This speaks to my condition and teen to late 20s lived experience! I once got a single ride from Athens, Greece, to Salisbury, UK (more than 2,000 miles). It helped to have my destination on my sign—my ride (a family) told me they never had picked up a hitchhiker before but our common destination made them stop. It was instantly a mobile community of mutual support, and I’m still in touch with their daughter whom I entertained in the back seat. I now live in a campervan and am traveling all over North America on a fairly random schedule. I’m more relaxed, grounded, listening, and aware on a daily basis than when I was conventionally housed. My hopes for the country, planet, and humanity were battered in recent years. I can’t say that they are restored, but they are more optimistic and maybe more realistic now. I connect more with the Divine and my faith and notice the random yet purposeful showing up of daily miracles more than ever.
Thanks for Kat Griffith’s article on hitchhiking in your August issue. I also used to hitchhike a lot. It was often my main mode of travel back in the 1960s and ’70s, from age 17 to age 37. I have a lot of hitchhiking stories in my old diaries. (I never got a driver’s license, partly because of my defective eyesight.)
I later figured that I had probably hitchhiked over 75,000 miles, including a number of times from coast to coast in this country. I did this throughout the years when I was the most angry at, and alienated from, mainstream U.S. society. A spiritual slant on it, as Kat implies, was that I was continually asking people to do me a big favor, and they were consenting and doing the favor for me.
Thinking back on all of that in later years, I wondered whether the ability to hitchhike for long distances in this country was a form of White privilege. I’m thinking of the African American man in Texas back in the 1990s who I believe was hitchhiking, and got picked up by some White racists who tied him to the back of their truck and dragged him to his death. I am also mindful of the very moving article called “Who Gets to Be Safe?” in the same issue of the Journal about the sharp differences demonstrated in one Friends meeting between the feelings of safety of African Americans and those of European Americans.
Instead of being the one sticking a thumb out for a ride, I was the one driving the car and picking up the hitchhiker! I think it can be dangerous both ways, but God was with me throughout my journey and I learned a spiritual lesson.
In 1973 one of my friends graduated from medical school at the University of North Carolina in Chapel Hill. She got an internship at a hospital in Los Angeles, Calif. She needed help moving so I agreed to drive my car alongside hers to take everything. We decided that we would enjoy the trip by making stops along the way to sightsee in different states. Once my friend was settled in, I decided that I had so much fun, I would continue up the coast to Vancouver, British Columbia, and return to North Carolina by crossing the Canadian Rockies.
I picked up hitchhikers all along the way, and everyone was nice. I never thought about the danger because I was too young to be fearful. Yet God was with me on every mile. At one point in the Canadian mountains, I pulled over along the side of the road because I was falling asleep. A policeman saw me and said that I could not park alongside the road. I told him I was falling asleep, and he said that he would follow me to the next town, so I could get a hotel. I was so grateful. There was another instance whereby I was running out of gas, and no towns were in sight. I prayed as I looked at the gas gauge and asked God to help me. Shortly thereafter I drove down into a valley and found a gas station. The town was so small there was no hotel, so I decided to keep driving. It was about one or two in the morning, and in the darkness I saw a hitchhiker. I stopped and picked him up. I asked him to help me stay awake until we could find a hotel. We talked and a friendship developed. We finally found a hotel and we shared a room. I never had any fear that he would harm me or steal from me, and he did not.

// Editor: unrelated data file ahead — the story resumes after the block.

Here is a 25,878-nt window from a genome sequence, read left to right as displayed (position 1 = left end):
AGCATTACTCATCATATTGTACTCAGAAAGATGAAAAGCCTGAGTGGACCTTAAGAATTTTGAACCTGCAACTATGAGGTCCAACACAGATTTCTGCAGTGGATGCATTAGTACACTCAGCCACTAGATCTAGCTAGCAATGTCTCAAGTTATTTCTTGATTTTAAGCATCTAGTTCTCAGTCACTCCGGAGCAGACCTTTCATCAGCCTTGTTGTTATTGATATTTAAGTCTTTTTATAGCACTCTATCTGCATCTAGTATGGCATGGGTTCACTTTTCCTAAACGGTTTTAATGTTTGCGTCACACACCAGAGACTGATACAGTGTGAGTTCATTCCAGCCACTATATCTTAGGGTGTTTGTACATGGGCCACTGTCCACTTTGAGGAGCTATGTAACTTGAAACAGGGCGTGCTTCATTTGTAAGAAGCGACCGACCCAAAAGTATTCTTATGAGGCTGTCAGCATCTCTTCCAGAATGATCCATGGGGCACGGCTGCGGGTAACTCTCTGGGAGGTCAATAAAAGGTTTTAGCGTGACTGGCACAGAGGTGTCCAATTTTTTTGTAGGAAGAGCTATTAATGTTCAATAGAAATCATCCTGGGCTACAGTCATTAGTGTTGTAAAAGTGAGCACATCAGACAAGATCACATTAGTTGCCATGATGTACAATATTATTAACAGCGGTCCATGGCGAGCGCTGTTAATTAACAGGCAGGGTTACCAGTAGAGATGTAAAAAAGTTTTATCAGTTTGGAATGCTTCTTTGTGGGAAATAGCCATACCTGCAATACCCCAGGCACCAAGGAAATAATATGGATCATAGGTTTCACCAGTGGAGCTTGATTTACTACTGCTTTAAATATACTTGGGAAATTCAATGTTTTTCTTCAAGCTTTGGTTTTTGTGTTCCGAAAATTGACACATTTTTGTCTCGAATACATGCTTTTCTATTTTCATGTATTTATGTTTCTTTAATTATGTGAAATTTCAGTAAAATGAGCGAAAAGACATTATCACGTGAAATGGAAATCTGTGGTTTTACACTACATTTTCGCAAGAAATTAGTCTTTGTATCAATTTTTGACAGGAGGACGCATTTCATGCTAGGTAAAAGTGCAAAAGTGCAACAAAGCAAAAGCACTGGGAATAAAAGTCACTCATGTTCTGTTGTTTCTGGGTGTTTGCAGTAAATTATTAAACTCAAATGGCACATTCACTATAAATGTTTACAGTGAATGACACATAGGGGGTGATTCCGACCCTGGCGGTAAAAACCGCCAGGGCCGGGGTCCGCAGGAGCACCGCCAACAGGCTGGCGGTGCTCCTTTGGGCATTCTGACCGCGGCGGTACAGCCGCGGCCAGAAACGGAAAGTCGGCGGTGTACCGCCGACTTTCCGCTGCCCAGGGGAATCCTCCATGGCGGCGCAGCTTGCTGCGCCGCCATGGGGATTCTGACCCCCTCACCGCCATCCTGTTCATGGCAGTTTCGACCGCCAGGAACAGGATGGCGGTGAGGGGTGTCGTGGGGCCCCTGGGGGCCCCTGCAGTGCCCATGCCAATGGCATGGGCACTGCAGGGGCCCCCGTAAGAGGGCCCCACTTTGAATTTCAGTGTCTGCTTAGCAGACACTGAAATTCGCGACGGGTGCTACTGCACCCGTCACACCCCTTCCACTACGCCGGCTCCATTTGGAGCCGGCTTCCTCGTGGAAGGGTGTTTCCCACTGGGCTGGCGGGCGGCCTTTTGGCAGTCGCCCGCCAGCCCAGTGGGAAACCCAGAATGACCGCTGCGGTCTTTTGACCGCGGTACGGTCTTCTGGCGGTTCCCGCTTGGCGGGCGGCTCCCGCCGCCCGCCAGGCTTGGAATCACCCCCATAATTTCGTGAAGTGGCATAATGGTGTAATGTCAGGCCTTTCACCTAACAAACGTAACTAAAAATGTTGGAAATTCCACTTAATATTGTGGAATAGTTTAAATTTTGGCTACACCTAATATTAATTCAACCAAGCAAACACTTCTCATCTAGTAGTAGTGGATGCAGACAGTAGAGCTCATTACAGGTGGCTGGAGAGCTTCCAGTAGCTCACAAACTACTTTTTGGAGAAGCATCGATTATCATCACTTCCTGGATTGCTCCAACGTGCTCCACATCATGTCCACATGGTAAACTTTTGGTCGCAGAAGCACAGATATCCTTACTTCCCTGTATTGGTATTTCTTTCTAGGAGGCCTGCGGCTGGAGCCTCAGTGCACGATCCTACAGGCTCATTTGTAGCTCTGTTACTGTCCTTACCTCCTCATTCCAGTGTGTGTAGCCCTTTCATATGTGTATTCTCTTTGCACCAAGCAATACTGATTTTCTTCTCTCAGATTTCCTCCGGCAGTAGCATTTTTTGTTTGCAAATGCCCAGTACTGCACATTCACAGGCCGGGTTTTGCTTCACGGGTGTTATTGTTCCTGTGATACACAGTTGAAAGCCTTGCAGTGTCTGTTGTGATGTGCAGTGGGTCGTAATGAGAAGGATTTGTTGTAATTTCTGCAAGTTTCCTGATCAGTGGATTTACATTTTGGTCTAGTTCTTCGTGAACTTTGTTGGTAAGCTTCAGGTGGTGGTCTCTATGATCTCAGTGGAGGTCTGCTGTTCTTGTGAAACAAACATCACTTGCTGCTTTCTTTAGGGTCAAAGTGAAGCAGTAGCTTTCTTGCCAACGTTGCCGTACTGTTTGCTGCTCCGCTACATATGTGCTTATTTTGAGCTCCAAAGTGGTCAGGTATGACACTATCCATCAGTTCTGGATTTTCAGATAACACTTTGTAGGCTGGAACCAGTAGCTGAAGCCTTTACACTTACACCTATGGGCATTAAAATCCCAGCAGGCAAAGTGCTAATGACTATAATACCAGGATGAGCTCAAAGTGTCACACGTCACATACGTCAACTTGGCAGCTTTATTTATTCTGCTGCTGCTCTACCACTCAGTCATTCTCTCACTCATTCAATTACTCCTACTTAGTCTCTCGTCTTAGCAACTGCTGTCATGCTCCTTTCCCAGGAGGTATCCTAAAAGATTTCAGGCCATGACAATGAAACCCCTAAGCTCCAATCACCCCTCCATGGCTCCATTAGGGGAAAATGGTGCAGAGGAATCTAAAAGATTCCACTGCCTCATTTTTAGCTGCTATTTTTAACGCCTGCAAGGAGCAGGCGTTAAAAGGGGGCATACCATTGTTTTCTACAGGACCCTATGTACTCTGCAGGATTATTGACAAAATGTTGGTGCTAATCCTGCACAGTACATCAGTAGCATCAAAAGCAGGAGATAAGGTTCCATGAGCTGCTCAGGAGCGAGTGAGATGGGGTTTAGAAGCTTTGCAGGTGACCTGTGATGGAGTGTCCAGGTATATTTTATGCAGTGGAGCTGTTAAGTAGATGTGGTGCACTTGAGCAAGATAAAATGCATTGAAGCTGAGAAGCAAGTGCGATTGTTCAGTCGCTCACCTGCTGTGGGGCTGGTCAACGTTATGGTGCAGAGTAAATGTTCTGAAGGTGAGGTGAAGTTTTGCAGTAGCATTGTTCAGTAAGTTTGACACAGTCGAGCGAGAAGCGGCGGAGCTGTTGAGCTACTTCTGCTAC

The next morning I drove and dropped him off at his destination and continued on another week before returning to the eastern coast of North Carolina. I always felt that God was with me. That experience strengthened my faith and taught me a lesson about grace. Grace is given freely and was bestowed upon me during my journey across the country and through the Canadian Rockies.
So whenever I hear the words of the song “I’ve Come This Far by Faith,” they have a special meaning for me.
The author replies: Thank you, Chester! I too have picked up hitchhikers. My favorite one was a guy who hitchhiked all the way from South Carolina to New Hampshire to visit his mother on Mother’s Day! I was so touched at his dedication that I drove him home, about an hour out of my way to make sure he got there with time for a proper visit before returning. I’m glad you too had good experiences and your trust was rewarded!
William Shetter’s review of Mark Russ’s book Quaker Shaped Christianity (FJ Aug.) stated that Russ grew up in the fundamentalist tradition. This is not true; he grew up in a non-religious family.